Staying home under lockdown has given introverts the edge over extroverts – right? They have, after all, prepared for this scenario all their lives.
For sure, introverts who live solo can concentrate on their work and no longer need to find excuses for not mingling with the office crowd. But those who are housebound with an extroverted partner 24/7 may find this time particularly challenging.
The Conflicting Needs of Introverts and Extroverts
I spoke to Hile Rutledge to find out more. He’s president and principal consultant of organization development firm OKA, and author of numerous books on personality assessments. He told me: “Working from home is hitting a bullseye on the core differences between those of us who prefer extroversion and [those who prefer] introversion.
“Extroverts fret over their introverted partners’ foot-dragging over a conversation or small social check-in, while introverts low boil over their extroverts’ seemingly bottomless need to ‘plug-in.'”
Rutledge reminded me that, “Introverts tend to feel that parallel play is binding.” That is, “I can be here doing my work while you are right there doing your project, and even though we’re not talking directly, we are ‘together.'” Rutledge recommends that we, “Allow, and even invite, others to have space and quiet time from each other.”
How to Be Together, Apart
A coaching client of mine, who is a professed introvert, has created what he calls a “mental sanctuary.” This is an agreed-upon time where everyone sharing a cramped apartment can don their headphones and lose themselves in reading a book, listening to a podcast, meditation, or taking a virtual tour of a museum.
He said, “In our house, we have set up a blissful mental escape after dinner every evening.” It’s working well, and each person is looking forward to their hour and a half of quiet time, while in the same room.
Looking ahead, increasing numbers of employees will be working from home permanently, and others will adopt a mix of home and office.
This emergence of hybrid workplaces is revealed, for example, in a recent Gartner CFO survey. It shows that 74 percent of respondents intend to shift some employees permanently to remote work. And Deutsche Bank’s survey of financial services workers found that 57 percent thought they would work from home between one and three days a week once the lockdown has ended.
Socializing as an Introvert
There’s been an uptick lately in online office social activities. These include virtual happy hours at the end of each day, movie nights, virtual team-building and board game exercises, and recipe swaps.
They can be a kind of a lifeline for extroverts who may be getting cabin fever, but are often a minefield for introverts.
Another client of mine, who is an avowed introvert, made a remark at the start of the pandemic that surprised me. He said, “My anxiety level has been at its lowest in years.”
He explained that the constant face-to-face interactions in an office teeming with people broke his concentration. It invariably spiked his anxiety at some point every day. In contrast, working from home, he can deal with issues more effectively by email, and he can concentrate. “Overall,” he explained, “my productivity is up, and my anxiety is down.”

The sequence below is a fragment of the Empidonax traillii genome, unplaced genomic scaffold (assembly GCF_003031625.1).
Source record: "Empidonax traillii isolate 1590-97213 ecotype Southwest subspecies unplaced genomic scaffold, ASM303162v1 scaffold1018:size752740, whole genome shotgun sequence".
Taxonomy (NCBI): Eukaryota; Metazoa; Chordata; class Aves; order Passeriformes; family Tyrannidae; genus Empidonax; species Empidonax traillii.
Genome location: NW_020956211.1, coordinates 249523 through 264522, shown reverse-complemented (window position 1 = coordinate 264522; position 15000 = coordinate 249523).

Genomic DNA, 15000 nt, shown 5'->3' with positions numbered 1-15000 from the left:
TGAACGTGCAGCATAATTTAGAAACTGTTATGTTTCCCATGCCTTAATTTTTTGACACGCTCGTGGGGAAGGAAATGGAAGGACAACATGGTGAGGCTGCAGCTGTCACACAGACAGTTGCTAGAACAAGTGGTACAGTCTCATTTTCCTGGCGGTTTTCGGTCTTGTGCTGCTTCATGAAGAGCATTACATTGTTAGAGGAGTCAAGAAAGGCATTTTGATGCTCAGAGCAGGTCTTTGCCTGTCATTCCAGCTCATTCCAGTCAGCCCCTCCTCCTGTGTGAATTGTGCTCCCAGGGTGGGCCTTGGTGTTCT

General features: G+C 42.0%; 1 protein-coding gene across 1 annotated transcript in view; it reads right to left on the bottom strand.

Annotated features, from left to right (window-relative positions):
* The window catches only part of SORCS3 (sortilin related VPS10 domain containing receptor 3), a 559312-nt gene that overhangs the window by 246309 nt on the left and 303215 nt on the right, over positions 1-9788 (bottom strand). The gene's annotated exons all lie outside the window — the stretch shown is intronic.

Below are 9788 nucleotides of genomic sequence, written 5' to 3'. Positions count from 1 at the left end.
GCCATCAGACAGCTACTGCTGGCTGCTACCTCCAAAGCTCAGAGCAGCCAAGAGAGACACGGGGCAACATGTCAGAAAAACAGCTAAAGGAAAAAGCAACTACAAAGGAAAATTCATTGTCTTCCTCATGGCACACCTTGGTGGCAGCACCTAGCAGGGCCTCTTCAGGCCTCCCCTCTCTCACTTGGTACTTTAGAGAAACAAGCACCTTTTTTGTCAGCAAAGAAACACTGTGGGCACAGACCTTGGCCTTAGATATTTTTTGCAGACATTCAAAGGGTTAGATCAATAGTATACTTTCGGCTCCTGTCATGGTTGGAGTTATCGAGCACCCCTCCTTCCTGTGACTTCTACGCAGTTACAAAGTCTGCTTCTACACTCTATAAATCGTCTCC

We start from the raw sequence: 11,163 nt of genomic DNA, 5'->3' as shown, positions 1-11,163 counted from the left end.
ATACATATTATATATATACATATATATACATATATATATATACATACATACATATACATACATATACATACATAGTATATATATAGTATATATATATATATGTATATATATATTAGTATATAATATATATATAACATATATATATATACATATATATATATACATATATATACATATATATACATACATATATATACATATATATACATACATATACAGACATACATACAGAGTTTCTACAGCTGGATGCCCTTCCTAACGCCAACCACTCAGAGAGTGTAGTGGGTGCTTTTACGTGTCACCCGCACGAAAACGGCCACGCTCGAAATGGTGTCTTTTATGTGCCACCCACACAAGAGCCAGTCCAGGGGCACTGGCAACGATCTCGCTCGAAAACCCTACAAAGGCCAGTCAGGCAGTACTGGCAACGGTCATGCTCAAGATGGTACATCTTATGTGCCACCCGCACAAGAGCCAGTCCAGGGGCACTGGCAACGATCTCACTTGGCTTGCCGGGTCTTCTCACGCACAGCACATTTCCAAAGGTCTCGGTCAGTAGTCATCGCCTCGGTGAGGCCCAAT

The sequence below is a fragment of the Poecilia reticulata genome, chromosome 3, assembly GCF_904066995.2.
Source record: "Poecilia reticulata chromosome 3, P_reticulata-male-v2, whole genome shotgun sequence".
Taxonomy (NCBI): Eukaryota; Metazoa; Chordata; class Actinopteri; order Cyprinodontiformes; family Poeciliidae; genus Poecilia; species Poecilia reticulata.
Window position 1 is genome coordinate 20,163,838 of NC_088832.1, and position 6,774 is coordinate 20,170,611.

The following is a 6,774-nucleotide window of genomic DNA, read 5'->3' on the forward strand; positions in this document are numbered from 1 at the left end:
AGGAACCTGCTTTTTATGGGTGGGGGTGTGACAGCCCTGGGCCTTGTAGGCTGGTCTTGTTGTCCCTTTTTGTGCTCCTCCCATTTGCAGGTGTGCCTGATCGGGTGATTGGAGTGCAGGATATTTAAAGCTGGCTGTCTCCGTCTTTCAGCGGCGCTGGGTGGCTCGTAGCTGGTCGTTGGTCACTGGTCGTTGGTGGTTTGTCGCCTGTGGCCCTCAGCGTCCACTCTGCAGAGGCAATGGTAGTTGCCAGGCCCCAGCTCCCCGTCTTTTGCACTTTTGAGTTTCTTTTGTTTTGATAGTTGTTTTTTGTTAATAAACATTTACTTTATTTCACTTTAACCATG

But he’s finding the recent increase of invitations to team social events somewhat troublesome. He mentioned two of the latest ones: sharing of bucket lists in a Zoom party and a video peek into one another’s homes. These types of well-meaning requests are intruding on his routine and mental space.
Yet he is somewhat uneasy about declining to participate, for fear of being judged as a less sociable team member.
Designing the Virtual Workplace With Introverts in Mind
Jennifer B. Kahnweiler is the author of “Creating Introvert-Friendly Workplaces,” and I asked her what’s going on. She said, “Companies don’t want to lose touch with their teams, and are concerned about relationships suffering and motivation dropping.
“However, what they need to realize is that introverts working at home crave quiet time where they can think and decompress. Adding another social “to do” to the list is actually having the opposite impact.”
But there are solutions. Kahnweiler continued, “I heard about one global company that matched people up randomly with each other for the phone call. They called it ‘Mystery Caller.’ Introverts liked it because it was low-key, they could do it on their own schedule, and it allowed for a deeper, one-on-one conversation.”
Remember, introverts may be observant and reserved, but they are not anti-social! They value social connection as everybody else does. They just don’t like to overdo it.
Tips for Managing Digital Overwhelm
Here are a few other suggestions to consider in the “new normal” of working from home:
- Don’t expect a colleague’s digital door to be open at all times. Instead, make an appointment for a call. This can go a long way to help both extrovert and introvert team members manage their day.
- Schedule enough breaks between online meetings so that people don’t feel overwhelmed.
- Make it acceptable for people to turn off their camera during group video calls if they so wish.
- Make it known that it’s OK to use the old-fashioned telephone instead.
- Frame virtual fun or team building events as a choice, not an obligation.
- Make it OK for people to drop in and out of social events. For example, don’t pressure people to stay for the duration of the happy hour.
We each have our preference for ways of working and interacting. Making space to accommodate these preferences will help everyone to operate better – and to feel understood and cared for in these challenging times.
You can discover more top tips for keeping well and productive, whether you’re an introvert or extrovert, by reading the latest Mind Tools guide to working from home.